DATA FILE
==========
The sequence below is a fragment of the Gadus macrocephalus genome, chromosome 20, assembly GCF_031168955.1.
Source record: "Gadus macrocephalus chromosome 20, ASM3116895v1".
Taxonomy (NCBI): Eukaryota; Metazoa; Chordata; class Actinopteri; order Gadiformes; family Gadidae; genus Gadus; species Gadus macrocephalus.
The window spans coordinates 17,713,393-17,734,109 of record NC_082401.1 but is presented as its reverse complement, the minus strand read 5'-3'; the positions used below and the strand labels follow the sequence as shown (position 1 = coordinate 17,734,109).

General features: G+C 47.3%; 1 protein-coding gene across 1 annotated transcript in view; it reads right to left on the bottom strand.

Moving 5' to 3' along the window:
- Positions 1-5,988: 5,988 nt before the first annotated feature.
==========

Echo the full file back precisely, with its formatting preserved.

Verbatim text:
The sequence below is a fragment of the Gadus macrocephalus genome, chromosome 20, assembly GCF_031168955.1.
Source record: "Gadus macrocephalus chromosome 20, ASM3116895v1".
Taxonomy (NCBI): Eukaryota; Metazoa; Chordata; class Actinopteri; order Gadiformes; family Gadidae; genus Gadus; species Gadus macrocephalus.
The window spans coordinates 17,713,393-17,734,109 of record NC_082401.1 but is presented as its reverse complement, the minus strand read 5'-3'; the positions used below and the strand labels follow the sequence as shown (position 1 = coordinate 17,734,109).

General features: G+C 47.3%; 1 protein-coding gene across 1 annotated transcript in view; it reads right to left on the bottom strand.

Moving 5' to 3' along the window:
- Positions 1-5,988: 5,988 nt before the first annotated feature.